Thursday, August 31, 2006


In one of Madeline L'Engle's books, a young person asks why God did (or didn't do) thus and such. An older friend doesn't answer the question, but makes the observation that "When I ask God 'why', what I usually mean is 'I want you to do it my way.'" I guess that's usually what I mean, too. Sometimes, though, I just wonder how it was that I got so lucky. I guess the correct word is "blessed" but in any case, I have eyes that see, a body that moves, a loving family, satisfying and meaningful work to do, food to eat, a sense of who I am and what I'm doing here, and when I die, the promise of sharing eternity with a loving living God. How did it happen? Why did this come to me? It's certainly not because I deserve it.

But most of the time, for me and for most of us, "Why" means we're not satisfied with how God is running the world.

For the past several days, the Old Testament readings in the One Year Bible have included some chapters from Job. The book of Job has magnificent poetry and beautiful imagery. It also has some ugly, pious-sounding nonsense from Job's three friends, who basically blame Job for his suffering. Job wants to meet God face to face to make his complaints. Then Elihu speaks up and tells Job this is impossible: "Now no one can look at the sun" (Job 37.21)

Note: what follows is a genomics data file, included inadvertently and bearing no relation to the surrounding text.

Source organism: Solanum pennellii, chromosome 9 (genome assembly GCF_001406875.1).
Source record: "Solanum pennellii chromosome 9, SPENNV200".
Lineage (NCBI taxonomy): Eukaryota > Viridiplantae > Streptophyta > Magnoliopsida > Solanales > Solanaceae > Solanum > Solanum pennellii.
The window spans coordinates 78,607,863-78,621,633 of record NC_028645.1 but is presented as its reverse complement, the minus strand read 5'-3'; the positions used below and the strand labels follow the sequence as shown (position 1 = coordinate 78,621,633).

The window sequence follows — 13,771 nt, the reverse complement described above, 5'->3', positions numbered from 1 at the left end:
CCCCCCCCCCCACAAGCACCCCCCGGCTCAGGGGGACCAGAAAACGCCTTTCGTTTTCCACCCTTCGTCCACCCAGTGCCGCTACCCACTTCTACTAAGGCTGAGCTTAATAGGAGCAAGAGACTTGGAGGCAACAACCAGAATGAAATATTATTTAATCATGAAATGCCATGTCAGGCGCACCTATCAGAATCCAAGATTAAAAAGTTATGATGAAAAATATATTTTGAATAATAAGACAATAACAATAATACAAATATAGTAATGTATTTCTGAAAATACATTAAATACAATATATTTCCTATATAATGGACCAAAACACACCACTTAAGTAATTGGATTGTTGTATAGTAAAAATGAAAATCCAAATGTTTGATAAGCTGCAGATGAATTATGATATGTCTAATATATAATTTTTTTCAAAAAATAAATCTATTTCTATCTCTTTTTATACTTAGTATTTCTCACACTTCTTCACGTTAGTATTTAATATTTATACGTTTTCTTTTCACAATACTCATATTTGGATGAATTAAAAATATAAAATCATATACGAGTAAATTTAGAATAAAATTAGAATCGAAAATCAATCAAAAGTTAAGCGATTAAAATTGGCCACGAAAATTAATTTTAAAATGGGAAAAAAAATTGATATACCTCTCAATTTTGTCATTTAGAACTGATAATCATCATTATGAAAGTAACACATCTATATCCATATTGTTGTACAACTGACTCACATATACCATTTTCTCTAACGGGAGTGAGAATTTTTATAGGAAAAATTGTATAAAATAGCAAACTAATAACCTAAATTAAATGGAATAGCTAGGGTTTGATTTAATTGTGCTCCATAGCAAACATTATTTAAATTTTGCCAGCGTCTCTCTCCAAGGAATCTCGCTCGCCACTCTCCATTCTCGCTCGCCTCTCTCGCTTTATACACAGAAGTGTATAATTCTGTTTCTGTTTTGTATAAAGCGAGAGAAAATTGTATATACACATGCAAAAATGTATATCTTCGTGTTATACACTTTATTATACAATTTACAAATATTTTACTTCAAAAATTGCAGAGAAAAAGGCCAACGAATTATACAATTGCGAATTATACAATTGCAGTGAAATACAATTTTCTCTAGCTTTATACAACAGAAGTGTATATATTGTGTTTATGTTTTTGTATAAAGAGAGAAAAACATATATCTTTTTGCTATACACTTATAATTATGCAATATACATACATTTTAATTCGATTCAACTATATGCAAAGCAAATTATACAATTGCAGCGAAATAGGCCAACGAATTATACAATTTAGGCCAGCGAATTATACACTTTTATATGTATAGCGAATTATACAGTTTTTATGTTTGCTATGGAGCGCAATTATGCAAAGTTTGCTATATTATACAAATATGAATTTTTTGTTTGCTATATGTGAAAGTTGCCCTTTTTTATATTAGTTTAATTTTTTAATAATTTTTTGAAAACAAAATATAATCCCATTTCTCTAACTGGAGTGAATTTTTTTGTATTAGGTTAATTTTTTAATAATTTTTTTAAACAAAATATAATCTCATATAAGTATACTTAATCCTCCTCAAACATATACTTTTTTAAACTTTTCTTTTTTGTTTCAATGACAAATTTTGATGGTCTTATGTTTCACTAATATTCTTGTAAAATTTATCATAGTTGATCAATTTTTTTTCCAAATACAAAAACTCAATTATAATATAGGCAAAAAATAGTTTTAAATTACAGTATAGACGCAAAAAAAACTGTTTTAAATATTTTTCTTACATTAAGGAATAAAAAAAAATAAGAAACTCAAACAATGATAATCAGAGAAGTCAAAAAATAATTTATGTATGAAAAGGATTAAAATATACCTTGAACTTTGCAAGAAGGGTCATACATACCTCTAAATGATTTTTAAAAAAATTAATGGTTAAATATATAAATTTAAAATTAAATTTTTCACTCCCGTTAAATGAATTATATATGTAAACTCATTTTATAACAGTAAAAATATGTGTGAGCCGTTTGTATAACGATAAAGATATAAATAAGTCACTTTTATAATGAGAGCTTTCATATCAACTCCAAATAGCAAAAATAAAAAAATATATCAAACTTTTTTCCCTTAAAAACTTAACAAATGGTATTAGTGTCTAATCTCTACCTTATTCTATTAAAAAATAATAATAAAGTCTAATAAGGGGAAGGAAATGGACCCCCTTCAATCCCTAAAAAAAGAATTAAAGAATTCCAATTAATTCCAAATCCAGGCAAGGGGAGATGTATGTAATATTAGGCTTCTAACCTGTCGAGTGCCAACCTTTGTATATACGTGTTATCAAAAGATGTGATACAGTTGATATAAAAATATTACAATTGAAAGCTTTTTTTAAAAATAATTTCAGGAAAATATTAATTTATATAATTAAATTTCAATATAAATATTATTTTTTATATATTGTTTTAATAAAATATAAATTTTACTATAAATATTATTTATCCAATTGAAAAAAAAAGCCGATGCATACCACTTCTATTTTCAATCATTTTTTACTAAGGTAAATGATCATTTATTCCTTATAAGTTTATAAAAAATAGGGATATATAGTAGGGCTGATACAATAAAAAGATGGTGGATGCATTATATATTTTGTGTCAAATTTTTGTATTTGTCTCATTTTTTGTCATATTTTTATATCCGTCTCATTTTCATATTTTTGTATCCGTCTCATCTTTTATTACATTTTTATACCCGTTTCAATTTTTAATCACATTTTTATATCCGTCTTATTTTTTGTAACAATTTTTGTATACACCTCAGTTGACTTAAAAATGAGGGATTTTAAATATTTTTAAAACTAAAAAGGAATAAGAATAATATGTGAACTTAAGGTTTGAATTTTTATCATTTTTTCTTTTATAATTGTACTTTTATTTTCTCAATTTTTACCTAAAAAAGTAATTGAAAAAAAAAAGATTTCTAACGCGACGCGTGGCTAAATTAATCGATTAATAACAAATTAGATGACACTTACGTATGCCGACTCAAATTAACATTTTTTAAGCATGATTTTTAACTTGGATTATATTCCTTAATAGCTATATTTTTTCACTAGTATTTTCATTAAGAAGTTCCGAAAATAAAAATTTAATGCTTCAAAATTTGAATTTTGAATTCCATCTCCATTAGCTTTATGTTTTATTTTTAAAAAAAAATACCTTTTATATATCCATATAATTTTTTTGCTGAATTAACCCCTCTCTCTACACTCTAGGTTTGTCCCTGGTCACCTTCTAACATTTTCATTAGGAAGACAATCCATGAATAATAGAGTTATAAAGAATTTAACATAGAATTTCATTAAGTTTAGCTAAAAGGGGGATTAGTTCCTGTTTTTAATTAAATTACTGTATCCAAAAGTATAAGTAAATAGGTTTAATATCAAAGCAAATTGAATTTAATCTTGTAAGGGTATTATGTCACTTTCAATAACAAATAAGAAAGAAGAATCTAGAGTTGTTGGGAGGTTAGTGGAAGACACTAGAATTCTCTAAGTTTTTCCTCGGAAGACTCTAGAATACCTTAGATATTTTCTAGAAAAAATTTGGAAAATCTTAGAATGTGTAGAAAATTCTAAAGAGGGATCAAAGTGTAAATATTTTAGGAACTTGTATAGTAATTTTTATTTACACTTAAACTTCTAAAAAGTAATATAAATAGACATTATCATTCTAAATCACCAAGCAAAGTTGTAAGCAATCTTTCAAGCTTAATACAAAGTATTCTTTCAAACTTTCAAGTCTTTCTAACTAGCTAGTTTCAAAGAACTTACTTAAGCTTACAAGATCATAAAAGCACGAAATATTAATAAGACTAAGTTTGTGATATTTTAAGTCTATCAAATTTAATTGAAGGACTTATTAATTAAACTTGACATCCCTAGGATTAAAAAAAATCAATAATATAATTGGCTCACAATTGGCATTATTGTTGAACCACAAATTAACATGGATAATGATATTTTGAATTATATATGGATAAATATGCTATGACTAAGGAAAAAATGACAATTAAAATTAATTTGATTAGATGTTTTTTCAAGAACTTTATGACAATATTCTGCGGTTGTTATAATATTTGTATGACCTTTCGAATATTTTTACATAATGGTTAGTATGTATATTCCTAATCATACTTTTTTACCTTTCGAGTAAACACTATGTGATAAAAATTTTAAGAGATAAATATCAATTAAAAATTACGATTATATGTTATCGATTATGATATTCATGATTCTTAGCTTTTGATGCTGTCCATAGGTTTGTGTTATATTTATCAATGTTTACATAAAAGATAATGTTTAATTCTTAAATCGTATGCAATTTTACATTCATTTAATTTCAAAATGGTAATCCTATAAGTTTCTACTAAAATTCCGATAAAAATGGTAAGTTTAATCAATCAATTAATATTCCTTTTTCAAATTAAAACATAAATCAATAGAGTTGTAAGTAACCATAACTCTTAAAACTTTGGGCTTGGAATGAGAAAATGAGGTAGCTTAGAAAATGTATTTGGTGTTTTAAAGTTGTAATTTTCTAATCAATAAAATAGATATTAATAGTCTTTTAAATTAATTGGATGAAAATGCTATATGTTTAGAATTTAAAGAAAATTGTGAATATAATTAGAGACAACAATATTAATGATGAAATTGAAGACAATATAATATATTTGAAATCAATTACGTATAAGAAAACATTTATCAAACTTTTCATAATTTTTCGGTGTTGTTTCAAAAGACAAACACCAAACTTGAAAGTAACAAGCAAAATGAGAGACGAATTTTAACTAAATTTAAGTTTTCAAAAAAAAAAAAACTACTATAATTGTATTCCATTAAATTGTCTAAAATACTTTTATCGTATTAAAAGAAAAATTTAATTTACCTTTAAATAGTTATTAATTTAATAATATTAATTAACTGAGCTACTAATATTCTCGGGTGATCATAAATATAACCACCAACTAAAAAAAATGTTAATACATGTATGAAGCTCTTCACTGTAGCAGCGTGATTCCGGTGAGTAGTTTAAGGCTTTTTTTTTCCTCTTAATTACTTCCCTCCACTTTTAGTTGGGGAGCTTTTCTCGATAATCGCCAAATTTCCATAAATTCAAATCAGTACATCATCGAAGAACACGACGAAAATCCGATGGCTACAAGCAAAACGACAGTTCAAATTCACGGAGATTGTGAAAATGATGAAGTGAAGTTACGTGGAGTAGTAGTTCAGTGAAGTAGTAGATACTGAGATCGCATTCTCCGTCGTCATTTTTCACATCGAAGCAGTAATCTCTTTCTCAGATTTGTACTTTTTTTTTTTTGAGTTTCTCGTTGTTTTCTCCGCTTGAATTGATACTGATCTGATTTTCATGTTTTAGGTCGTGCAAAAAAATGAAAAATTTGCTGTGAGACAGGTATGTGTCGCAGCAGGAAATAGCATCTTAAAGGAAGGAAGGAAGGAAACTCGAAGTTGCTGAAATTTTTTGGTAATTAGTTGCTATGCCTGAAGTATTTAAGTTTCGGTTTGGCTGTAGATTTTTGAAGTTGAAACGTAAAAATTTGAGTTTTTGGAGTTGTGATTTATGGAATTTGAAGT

Elihu says a little more, and then in chapter 38, God appears:
"Who is this that darkens my counsel with words without knowledge? Brace yourself like a man; I will question you, and you shall answer me.

"Where were you when I laid the earth's foundation? Tell me, if you understand. Who marked off its dimensions? Surely you know! Who stretched a measuring line across it? ..."

Job 38.2-5
So I guess the point is that we are not qualified to judge how God is running things because we don't even understand the physical universe; it's not under our control.

We understand a lot more about the universe today than we did, say, in the 1970s, and technology has advanced astonishingly. But we are still impotent in the face of earthquakes and tsunamis and hurricanes. We like to think that we're in control, master of our own fates, captains of our own souls. But this is, as Henry Ford said, "bunk."

Which is a humbling thing. I want to feel like I know where I'm going, and why I think and feel the way I do.

In fact I don't know any of that, but I do know someone who does. Not only does he know, he also cares deeply. And, like the song says, "He's got the whole world in his hands."

And that's good news for me today.

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